Strategize to minimize taxes on nest eggs
You've got many ways to save for retirement. You've also got
many ways to get taxed on your retirement savings. The question: How can you get
the most from your retirement savings and pay the least in taxes?
Experts generally recommend that you defer taxes as long as possible. If you
have a choice between paying taxes this year or next, you should choose next
For that reason, you should start by tapping any accounts that throw off taxable
gains or income, according to a study by the T. Rowe Price funds. Your first
target: mutual funds that are not in tax-deferred retirement accounts, the
Baltimore-based fund company says.
Funds make annual distributions of income and capital gains. Some income
distributions are taxed at your maximum tax bracket, which can run as high as
35%. Qualified dividend distributions are taxed at capital gains rates, at a top
rate of 15%. You must pay taxes on those distributions each year, so it makes
sense to spend down those accounts first.
Next in line: appreciated stocks in a taxable account. When you sell them,
you'll owe taxes on the capital gains.
Once your taxable assets are exhausted, move on to tax-deferred retirement
accounts, such as 401(k) plans and traditional individual retirement accounts.
You'll pay taxes on your withdrawals at ordinary income tax rates. The main
advantage of these accounts is the deferral of taxes. The longer you can go
without tapping them, the greater the advantage. You do have to start taking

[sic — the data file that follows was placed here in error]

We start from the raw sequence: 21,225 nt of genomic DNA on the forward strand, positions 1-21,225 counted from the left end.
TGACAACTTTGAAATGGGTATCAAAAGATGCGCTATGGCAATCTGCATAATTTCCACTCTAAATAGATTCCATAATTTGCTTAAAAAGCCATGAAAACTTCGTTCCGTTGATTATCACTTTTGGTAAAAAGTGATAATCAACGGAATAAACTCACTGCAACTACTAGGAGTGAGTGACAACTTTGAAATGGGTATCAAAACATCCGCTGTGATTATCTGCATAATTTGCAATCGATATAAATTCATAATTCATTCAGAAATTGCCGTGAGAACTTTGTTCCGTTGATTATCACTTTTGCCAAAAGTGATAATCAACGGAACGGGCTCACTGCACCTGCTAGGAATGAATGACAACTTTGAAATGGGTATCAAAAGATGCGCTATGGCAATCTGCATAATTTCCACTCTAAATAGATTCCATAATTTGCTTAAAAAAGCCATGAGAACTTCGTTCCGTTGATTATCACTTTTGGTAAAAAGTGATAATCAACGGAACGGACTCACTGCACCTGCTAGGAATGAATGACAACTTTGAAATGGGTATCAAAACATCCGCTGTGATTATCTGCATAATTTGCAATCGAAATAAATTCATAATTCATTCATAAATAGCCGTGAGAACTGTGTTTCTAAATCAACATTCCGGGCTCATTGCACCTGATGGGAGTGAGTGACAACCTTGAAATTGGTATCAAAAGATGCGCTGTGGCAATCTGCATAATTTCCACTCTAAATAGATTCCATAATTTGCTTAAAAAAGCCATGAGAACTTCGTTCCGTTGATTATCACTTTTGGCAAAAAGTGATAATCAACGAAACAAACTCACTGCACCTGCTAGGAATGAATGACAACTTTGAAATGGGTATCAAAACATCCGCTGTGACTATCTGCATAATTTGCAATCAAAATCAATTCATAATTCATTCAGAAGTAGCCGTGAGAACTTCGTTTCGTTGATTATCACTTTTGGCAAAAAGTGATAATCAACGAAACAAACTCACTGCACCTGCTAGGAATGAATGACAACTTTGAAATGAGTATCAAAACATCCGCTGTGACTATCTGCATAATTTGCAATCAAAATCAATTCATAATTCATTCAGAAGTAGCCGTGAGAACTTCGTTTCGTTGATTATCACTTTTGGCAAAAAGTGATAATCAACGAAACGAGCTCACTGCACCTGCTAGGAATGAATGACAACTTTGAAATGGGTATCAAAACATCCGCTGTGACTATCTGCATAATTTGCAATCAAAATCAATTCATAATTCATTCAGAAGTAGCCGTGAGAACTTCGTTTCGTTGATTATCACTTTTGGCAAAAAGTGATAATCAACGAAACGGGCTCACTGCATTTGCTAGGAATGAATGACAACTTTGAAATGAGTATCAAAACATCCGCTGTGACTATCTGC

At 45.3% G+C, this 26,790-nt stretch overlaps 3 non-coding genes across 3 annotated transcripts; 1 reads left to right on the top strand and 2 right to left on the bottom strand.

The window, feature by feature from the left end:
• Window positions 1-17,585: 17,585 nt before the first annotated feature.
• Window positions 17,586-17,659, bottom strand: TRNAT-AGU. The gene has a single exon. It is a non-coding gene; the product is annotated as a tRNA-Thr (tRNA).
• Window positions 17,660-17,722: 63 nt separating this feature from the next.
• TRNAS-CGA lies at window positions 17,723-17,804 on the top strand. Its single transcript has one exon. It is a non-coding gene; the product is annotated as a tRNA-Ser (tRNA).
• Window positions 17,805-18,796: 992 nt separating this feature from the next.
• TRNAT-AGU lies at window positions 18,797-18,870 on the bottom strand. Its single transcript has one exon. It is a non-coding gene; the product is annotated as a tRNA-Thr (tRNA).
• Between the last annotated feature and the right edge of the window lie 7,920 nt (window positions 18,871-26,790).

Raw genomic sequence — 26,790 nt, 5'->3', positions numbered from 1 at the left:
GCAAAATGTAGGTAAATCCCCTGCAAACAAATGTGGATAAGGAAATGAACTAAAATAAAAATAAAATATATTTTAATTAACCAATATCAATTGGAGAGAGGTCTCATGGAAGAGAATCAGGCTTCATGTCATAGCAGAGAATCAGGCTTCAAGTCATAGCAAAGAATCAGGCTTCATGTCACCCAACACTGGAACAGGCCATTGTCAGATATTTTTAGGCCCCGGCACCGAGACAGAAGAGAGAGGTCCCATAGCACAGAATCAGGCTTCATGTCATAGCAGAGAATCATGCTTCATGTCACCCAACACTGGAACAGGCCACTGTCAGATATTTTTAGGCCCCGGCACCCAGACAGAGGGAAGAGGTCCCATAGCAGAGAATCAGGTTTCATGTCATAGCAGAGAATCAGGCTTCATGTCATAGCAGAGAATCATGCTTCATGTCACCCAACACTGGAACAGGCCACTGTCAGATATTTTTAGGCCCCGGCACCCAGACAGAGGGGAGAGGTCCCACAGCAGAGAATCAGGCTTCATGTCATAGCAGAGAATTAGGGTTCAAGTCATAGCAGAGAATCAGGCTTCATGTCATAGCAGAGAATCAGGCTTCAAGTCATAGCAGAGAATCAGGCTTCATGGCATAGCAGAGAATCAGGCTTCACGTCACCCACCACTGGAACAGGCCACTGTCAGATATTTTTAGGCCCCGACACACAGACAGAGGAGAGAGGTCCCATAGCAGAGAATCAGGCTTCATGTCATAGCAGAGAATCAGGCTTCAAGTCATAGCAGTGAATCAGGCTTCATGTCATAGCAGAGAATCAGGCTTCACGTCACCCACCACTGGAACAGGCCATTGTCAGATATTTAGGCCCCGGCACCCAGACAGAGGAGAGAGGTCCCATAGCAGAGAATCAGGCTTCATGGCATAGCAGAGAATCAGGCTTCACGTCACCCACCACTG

minimum withdrawals at age 70.
Finally, tap your Roth IRAs. These accounts are tax-free, provided you're at
least 59 1/2 years old and have held the accounts for five years or more. They
aren't subject to minimum withdrawal rules. Furthermore, you can pass a Roth on
to your heirs. They can spread out their withdrawals over their lifetimes, which
will give their inheritance years to grow, tax-free.
T. Rowe Price studied taking withdrawals over a 20-year period from a portfolio
of taxable funds, appreciated stocks, tax-deferred retirement accounts and Roth
IRAs. Taking withdrawals in the above order generated the most after-tax income.
One reason: The Roth IRA had the longest to grow, and withdrawals were
completely tax-free. By tapping the Roth last, you get the most tax-free income.
Stuart Ritter, a financial planner at T. Rowe Price, says that if you plan to
leave money to your heirs, you might want to hold onto appreciated stock as long
as possible. If you pass on the stock to your heirs, you'll sidestep the tax
entirely. When they sell the stock, they will calculate the cost of the stock as
of when they inherited it — not when you bought it.
As important as taxes are, though, the amount you withdraw is the most
significant factor in your retirement plan. If you want to bump up your
withdrawals for inflation, your initial annual withdrawal shouldn't be much more
than 4% of your savings, Ritter says. Otherwise, you could run out of money.